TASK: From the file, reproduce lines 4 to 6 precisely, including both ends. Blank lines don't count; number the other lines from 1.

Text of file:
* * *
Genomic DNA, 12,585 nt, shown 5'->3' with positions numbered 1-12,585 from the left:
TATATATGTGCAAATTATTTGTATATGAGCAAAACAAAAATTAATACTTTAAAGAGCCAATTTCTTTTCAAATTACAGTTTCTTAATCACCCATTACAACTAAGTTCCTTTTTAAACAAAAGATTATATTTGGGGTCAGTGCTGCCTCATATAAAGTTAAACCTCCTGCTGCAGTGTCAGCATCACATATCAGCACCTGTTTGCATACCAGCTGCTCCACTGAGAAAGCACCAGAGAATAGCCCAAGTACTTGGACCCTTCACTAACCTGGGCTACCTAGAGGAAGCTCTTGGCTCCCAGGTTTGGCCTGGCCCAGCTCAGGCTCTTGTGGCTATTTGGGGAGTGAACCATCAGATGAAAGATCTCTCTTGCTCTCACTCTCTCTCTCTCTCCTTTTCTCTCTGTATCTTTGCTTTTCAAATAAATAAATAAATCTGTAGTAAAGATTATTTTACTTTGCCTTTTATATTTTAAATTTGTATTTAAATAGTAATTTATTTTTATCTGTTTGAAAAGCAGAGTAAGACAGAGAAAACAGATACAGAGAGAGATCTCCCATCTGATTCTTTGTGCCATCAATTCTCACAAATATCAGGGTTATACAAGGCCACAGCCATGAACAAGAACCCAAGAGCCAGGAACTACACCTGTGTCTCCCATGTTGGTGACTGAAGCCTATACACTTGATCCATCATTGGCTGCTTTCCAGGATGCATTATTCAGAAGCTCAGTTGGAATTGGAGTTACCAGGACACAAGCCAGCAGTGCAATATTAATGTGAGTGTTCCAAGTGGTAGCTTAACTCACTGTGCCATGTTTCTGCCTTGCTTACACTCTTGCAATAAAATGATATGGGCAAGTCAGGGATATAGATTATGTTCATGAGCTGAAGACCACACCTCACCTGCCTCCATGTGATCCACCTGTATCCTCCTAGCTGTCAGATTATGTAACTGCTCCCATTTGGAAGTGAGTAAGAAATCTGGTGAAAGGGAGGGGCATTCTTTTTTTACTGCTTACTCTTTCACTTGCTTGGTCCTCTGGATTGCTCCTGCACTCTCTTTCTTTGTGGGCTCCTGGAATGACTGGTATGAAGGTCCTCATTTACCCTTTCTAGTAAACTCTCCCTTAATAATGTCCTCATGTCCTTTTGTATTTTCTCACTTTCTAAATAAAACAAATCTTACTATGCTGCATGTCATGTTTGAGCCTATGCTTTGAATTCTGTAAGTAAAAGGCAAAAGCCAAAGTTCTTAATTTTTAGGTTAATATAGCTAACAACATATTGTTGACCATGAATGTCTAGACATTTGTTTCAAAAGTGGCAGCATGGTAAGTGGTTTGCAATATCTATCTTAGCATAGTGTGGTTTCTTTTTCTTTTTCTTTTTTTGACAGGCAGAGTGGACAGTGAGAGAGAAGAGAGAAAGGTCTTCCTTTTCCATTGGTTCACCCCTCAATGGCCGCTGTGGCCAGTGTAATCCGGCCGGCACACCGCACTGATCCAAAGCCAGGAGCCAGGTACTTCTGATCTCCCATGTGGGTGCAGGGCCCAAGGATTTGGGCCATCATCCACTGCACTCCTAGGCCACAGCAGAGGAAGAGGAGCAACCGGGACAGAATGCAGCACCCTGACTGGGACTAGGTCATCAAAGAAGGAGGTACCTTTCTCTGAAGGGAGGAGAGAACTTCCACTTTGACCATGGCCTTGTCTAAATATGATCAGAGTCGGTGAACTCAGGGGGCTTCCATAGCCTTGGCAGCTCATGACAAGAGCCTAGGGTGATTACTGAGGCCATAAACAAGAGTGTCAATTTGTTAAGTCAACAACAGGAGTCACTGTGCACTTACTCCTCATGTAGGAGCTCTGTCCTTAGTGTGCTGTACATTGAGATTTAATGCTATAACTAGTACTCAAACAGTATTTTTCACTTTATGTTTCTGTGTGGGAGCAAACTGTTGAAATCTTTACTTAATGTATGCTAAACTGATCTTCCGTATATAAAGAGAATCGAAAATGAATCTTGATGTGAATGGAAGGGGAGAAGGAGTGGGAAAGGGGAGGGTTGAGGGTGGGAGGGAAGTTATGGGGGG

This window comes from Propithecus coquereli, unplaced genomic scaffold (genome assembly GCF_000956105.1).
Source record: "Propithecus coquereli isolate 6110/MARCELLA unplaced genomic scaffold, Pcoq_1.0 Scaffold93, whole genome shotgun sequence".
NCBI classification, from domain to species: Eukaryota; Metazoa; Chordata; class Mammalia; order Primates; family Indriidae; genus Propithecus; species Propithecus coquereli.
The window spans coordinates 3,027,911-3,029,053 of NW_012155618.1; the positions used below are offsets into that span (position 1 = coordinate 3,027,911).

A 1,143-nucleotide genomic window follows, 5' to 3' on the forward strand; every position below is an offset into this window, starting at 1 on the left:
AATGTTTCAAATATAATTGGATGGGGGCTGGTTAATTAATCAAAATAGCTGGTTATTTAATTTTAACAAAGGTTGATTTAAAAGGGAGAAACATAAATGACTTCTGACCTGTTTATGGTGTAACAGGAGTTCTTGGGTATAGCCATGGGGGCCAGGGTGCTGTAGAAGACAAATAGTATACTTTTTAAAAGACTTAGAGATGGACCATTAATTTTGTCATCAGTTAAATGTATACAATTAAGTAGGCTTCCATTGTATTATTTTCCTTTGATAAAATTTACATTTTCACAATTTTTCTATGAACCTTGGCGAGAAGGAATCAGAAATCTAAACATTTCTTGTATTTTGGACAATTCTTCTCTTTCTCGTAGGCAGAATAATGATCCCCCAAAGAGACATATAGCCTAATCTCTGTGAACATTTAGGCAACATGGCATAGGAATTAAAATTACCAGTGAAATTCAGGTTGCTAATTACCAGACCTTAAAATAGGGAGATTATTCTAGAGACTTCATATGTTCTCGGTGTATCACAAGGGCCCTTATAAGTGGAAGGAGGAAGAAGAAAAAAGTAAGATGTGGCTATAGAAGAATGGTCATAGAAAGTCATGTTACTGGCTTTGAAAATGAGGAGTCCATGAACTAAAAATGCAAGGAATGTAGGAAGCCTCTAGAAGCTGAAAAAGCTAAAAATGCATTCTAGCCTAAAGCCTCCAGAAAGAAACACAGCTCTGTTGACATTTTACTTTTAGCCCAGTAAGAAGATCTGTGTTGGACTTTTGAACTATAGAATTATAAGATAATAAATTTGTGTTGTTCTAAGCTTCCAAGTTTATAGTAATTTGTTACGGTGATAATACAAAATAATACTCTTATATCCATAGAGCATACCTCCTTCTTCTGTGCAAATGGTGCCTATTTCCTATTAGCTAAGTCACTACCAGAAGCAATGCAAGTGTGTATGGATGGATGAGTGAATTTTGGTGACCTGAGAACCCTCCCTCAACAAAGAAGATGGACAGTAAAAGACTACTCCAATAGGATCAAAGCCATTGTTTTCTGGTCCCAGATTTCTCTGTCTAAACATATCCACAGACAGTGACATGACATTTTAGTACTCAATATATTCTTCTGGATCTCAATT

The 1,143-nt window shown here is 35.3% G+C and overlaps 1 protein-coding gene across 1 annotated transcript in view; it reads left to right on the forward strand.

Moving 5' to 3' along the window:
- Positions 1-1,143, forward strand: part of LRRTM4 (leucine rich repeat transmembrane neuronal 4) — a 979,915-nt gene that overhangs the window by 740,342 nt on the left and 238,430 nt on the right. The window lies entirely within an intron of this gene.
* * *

Source record: "Propithecus coquereli isolate 6110/MARCELLA unplaced genomic scaffold, Pcoq_1.0 Scaffold93, whole genome shotgun sequence".
NCBI classification, from domain to species: Eukaryota; Metazoa; Chordata; class Mammalia; order Primates; family Indriidae; genus Propithecus; species Propithecus coquereli.
The window spans coordinates 3,027,911-3,029,053 of NW_012155618.1; the positions used below are offsets into that span (position 1 = coordinate 3,027,911).